As powerful Hurricane Florence crept closer to the southeastern United States on Tuesday, farmers in North Carolina rushed to harvest corn and tobacco and stock up on pig rations, while the danger of deadly flooding threatened a state where millions of farm animals are housed.
The forecasts for devastating rain and winds also had WH Group’s Smithfield Foods, the largest U.S. pork processor, planning to shut two of its North Carolina plants – including the world’s biggest hog slaughterhouse.
Meanwhile, pig farmers across the state were lowering levels of liquid manure in outdoor storage pits in an effort to avoid a repeat of Hurricane Floyd. The 1999 storm flooded manure pits and contaminated waterways with animal carcasses and waste.
North Carolina is the country’s leading producer of tobacco, second-biggest producer of hogs and a major poultry producer. Its crops include corn, soy and cotton, making agriculture the state’s No. 1 industry, valued at $87 billion.
“The governor said that North Carolina is the bull’s eye of this hurricane,” Larry Wooten, president of the North Carolina Farm Bureau, said in an interview. “I’ll tell you, agriculture is in the heart of that bull’s eye.”
Florence, a Category 4 storm with winds of 130 miles per hour (210 kph), was expected to make landfall on Friday, bringing heavy, sustained rain and potentially deadly flooding to the U.S. Southeast coast. Some 1 million people have been ordered to evacuate.
Two-thirds of North Carolina’s farm income comes from poultry and livestock, including hogs and dairy cattle, according to Wooten. The state has 8.9 million swine, 12 percent of the U.S. herd, U.S. Agriculture Department data showed.
In 2017, its farmers raised 830.8 million chickens for meat, 9 percent of the U.S. flock, and 32.5 million turkeys, or 13 percent of the U.S. total, according to USDA data.
It is unclear how many farm animals are in the storm’s path, according to both Wooten and the North Carolina Poultry Federation.
Two years ago, more than a million poultry birds died when floodwaters from Hurricane Matthew covered areas across central and eastern North Carolina. Carcasses were composted inside the houses where the birds were being raised.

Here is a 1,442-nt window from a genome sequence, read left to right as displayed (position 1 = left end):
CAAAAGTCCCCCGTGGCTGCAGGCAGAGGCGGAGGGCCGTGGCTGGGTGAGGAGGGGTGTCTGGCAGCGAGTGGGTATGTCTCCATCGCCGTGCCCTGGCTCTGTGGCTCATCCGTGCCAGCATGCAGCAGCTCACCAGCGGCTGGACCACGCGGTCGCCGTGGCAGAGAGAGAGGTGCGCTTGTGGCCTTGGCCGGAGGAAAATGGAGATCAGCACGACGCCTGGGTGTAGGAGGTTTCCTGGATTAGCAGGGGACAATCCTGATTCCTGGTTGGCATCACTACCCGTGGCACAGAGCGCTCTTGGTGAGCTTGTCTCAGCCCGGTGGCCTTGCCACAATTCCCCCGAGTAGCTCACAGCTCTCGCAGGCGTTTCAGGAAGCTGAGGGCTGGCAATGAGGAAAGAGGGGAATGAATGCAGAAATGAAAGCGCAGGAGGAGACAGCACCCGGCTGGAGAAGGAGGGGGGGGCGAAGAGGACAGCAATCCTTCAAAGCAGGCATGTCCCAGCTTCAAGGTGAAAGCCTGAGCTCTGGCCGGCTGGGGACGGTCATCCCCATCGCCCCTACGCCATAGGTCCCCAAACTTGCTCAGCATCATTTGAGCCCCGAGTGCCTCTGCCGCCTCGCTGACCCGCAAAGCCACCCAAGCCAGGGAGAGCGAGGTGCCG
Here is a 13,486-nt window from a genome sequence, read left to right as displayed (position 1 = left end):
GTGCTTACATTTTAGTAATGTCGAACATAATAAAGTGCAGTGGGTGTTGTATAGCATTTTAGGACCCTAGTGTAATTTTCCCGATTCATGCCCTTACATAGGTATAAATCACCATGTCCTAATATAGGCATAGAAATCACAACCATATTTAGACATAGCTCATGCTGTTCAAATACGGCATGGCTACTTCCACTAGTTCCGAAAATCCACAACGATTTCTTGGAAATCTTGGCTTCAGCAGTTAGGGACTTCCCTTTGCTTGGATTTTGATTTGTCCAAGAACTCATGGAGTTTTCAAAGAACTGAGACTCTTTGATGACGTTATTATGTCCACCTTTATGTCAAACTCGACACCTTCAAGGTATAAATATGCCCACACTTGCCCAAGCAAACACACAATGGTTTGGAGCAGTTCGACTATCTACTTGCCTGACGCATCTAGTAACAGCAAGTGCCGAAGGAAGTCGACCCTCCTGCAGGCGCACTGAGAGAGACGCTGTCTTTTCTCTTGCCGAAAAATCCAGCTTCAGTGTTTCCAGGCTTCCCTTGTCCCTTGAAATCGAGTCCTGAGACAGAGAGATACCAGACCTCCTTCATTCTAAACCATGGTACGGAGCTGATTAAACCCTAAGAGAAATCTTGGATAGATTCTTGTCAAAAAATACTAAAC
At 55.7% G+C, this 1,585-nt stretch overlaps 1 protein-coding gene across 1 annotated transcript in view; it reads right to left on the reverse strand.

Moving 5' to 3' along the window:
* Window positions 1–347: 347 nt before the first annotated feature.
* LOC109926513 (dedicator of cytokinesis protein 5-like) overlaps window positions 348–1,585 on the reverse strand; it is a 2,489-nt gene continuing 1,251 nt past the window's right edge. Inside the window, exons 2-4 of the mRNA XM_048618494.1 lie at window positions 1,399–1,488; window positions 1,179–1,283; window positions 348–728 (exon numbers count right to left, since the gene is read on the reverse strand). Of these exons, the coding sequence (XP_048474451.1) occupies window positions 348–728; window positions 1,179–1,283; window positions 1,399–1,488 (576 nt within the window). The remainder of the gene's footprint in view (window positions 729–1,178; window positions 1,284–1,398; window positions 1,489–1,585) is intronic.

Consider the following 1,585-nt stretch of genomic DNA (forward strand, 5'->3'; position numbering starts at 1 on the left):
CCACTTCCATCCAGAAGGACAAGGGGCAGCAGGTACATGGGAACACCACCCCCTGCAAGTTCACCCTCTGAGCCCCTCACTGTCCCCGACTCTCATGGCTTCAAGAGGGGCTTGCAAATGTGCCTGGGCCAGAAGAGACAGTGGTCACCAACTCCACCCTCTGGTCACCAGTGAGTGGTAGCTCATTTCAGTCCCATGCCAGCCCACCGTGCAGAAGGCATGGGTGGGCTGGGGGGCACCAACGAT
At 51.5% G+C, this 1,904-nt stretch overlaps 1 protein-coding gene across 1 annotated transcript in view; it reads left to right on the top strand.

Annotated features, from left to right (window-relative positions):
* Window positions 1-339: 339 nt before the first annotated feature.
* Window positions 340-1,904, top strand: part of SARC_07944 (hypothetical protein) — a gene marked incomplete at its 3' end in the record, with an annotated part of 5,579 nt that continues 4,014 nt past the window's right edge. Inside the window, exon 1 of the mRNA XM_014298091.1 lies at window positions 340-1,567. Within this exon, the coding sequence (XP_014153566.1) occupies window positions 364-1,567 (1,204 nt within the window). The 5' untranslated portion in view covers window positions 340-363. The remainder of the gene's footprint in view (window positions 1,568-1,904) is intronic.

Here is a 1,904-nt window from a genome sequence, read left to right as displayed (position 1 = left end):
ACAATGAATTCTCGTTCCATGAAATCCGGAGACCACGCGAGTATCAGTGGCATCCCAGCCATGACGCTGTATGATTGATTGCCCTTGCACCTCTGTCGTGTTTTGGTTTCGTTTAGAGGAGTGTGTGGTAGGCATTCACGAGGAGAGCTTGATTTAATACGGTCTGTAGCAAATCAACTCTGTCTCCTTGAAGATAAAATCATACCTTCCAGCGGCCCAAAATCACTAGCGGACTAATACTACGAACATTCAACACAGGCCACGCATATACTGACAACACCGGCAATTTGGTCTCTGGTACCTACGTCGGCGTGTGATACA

More than 20 inches (51 cm) of rainfall are possible across eastern North Carolina, said Don Keeney, senior agricultural meteorologist for weather forecaster Radiant Solutions.
The approaching storm also prompted commodity handler Cargill Inc [CARG.UL] to make plans to close meat processing plants in West Columbia, South Carolina, and Dayton, Virginia, on Friday. Both Cargill and Smithfield said the plant closures were due to safety concerns.
CORN ‘ROUND THE CLOCK
Bo Stone, who raises corn and hogs in Rowland, North Carolina, said he worked into the night to harvest his crop to avoid damage from high winds. On Tuesday, rain halted his progress. “We’ve been running as hard as we can go,” he said.
Stone said relocating animals in the storm zone was not an option for many farmers. “Nobody would have the capacity to handle your animals,” he said.
Tall corn and tobacco crops are most vulnerable to wind damage and difficult to harvest if knocked down, said Rhonda Garrison, executive director of the Corn Growers Association of North Carolina.
“They’re around the clock on corn,” said Andy Curliss, chief executive officer for the NC Pork Council, an industry group.
North Carolina’s corn crop was 43 percent harvested as of Sunday, while the type of tobacco most commonly grown in the state was 67 percent harvested, according to USDA data.
North Carolina has waived transportation rules to help farmers move crops and livestock ahead of the most severe storm to threaten the U.S. mainland this year. “During harvest, time is of the essence,” Governor Roy Cooper said in announcing a state of emergency.
Altria Group Inc, the parent of Philip Morris USA, said the storm could potentially affect tobacco fields, and is exploring its crop-buying options to offset any losses. British American Tobacco’s Reynolds American, parent of R.J. Reynolds Tobacco, declined to comment.
North Carolina hog farmers have been spraying hog manure on farmland to lower the levels of waste in storage pits, known as lagoons, said Andrea Ashby, spokeswoman for the state’s Department of Agriculture and Consumer Services.
“The levels are in pretty good shape to handle the rain, but it all depends on how much rain we get,” Ashby said.
Most manure pits could handle up to 25 inches of rain, Curliss said.
Smithfield Foods said in a statement it has been lowering waste levels as necessary on its farms and encouraging farmers from whom it buys hogs to do the same.
Reporting by Tom Polansek and P.J. Huffstutter in Chicago; Additional reporting by Julie Ingwersen in Chicago; Editing by Toni Reinhold and Matthew Lewis
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